Planning Chinese Characters: Reaction, Evolution or Revolution? (Language Policy)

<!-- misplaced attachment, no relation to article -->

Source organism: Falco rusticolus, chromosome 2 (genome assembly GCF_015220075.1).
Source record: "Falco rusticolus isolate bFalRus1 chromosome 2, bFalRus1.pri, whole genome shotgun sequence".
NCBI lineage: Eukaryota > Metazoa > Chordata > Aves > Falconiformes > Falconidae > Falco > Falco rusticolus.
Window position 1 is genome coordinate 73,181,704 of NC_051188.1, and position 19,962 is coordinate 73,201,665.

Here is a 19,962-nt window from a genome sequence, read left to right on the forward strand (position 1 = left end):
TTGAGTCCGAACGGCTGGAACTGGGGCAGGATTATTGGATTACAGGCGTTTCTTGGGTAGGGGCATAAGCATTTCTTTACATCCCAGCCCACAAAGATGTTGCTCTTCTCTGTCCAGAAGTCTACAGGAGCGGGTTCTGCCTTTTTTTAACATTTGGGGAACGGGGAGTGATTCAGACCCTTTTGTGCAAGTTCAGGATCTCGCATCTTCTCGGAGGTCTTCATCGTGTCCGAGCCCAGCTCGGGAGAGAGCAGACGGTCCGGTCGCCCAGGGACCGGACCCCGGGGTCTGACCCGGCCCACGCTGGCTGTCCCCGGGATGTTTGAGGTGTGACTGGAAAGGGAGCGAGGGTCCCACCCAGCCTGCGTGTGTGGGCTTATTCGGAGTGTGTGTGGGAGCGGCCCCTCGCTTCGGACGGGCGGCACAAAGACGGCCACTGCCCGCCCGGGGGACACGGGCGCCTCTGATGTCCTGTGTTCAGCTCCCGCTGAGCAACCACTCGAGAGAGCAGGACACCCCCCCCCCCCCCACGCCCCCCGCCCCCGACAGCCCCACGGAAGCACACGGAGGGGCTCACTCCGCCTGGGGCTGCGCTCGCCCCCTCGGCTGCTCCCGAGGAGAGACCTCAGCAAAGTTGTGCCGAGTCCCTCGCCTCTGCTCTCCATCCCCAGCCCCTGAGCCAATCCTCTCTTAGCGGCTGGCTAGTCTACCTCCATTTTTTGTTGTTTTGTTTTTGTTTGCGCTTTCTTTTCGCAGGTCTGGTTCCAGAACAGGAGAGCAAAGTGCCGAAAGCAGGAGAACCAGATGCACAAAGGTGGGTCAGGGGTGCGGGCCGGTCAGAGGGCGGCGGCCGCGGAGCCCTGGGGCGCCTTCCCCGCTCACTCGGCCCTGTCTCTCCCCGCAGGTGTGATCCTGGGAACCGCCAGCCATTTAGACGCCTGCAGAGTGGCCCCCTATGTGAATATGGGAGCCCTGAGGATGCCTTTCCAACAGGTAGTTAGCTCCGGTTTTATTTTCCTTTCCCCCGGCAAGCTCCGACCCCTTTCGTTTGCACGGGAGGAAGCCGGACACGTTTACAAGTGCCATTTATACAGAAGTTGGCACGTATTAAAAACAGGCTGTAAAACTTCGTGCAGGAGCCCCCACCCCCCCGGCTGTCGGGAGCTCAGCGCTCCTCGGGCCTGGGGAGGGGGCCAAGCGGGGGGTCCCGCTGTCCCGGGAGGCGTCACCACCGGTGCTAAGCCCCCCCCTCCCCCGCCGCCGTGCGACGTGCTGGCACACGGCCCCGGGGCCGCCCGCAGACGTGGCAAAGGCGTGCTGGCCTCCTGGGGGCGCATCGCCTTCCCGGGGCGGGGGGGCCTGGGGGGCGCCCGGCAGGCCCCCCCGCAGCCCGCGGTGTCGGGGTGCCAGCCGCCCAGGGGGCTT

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The People?s Republic of China (PRC) is a growing, developing, dynamic society that is moving to take its place as a major world power. Having the world?s largest population, it is estimated that sometime in the next 10 years, China?s economy will become the world?s largest. This development has led a number of language experts to predict that as this power and influence grows, so too will the spread of the Chinese language, with some suggesting that it will surpass English as the world?s most common lingua franca. However, for the Chinese language to grow in power and influence, a number of hurdles must be overcome, in particular the challenges of technology. The barriers to growth and spread of the Chinese language are very different for spoken and written Chinese, and this monograph focuses on the written variety. It traces the language policy and planning related developments for Chinese characters, with particular emphasis on post-1950 period in the People?s Republic of China (PRC) and the more recent challenges that technology, and particularly the World Wide Web, have posed for the language. While Chinese language policy and planning developments can generally be characterized as evolutionary, currently there are forces, both reactionary, i.e. elements of traditional language and cultural purism, and revolutionary, i.e. ?alphabetic? or radical simplification schemes, at work in the PRC. The volume examines this linguistic, cultural, political, economic debate, the outcome of which could determine whether Chinese reaches its international language potential, and explores some possible language policy and planning directions for the future. Given the importance of China and potential of the Chinese language, understanding of these issues is critical for not only our understanding of China, but also for second language policy as it relates to Chinese around the world.